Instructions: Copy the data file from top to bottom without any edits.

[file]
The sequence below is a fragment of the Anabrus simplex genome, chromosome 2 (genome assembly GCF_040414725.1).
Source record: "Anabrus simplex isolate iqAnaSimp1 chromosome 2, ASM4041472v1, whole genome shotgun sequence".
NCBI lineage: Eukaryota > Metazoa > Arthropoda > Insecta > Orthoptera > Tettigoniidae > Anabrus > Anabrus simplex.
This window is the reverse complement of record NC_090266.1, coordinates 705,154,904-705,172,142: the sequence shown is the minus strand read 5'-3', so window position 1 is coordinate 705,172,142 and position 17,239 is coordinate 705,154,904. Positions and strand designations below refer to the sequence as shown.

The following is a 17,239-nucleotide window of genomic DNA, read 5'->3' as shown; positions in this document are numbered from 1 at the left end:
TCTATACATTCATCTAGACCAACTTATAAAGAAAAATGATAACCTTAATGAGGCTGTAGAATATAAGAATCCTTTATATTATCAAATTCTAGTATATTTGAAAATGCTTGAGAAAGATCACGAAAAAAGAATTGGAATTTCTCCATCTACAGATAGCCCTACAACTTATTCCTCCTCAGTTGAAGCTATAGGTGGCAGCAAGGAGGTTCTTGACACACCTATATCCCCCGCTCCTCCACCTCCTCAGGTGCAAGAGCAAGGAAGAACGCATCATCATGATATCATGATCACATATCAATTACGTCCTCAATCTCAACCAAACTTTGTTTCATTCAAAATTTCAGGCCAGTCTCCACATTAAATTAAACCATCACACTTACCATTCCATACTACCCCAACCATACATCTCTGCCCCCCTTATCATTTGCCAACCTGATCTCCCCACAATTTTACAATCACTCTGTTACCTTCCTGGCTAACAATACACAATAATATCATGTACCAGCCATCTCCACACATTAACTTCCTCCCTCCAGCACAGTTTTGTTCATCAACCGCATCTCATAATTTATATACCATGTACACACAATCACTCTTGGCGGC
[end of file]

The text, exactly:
The sequence below is a fragment of the Anabrus simplex genome, chromosome 2 (genome assembly GCF_040414725.1).
Source record: "Anabrus simplex isolate iqAnaSimp1 chromosome 2, ASM4041472v1, whole genome shotgun sequence".
NCBI lineage: Eukaryota > Metazoa > Arthropoda > Insecta > Orthoptera > Tettigoniidae > Anabrus > Anabrus simplex.
This window is the reverse complement of record NC_090266.1, coordinates 705,154,904-705,172,142: the sequence shown is the minus strand read 5'-3', so window position 1 is coordinate 705,172,142 and position 17,239 is coordinate 705,154,904. Positions and strand designations below refer to the sequence as shown.

The following is a 17,239-nucleotide window of genomic DNA, read 5'->3' as shown; positions in this document are numbered from 1 at the left end:
TCTATACATTCATCTAGACCAACTTATAAAGAAAAATGATAACCTTAATGAGGCTGTAGAATATAAGAATCCTTTATATTATCAAATTCTAGTATATTTGAAAATGCTTGAGAAAGATCACGAAAAAAGAATTGGAATTTCTCCATCTACAGATAGCCCTACAACTTATTCCTCCTCAGTTGAAGCTATAGGTGGCAGCAAGGAGGTTCTTGACACACCTATATCCCCCGCTCCTCCACCTCCTCAGGTGCAAGAGCAAGGAAGAACGCATCATCATGATATCATGATCACATATCAATTACGTCCTCAATCTCAACCAAACTTTGTTTCATTCAAAATTTCAGGCCAGTCTCCACATTAAATTAAACCATCACACTTACCATTCCATACTACCCCAACCATACATCTCTGCCCCCCTTATCATTTGCCAACCTGATCTCCCCACAATTTTACAATCACTCTGTTACCTTCCTGGCTAACAATACACAATAATATCATGTACCAGCCATCTCCACACATTAACTTCCTCCCTCCAGCACAGTTTTGTTCATCAACCGCATCTCATAATTTATATACCATGTACACACAATCACTCTTGGCGGC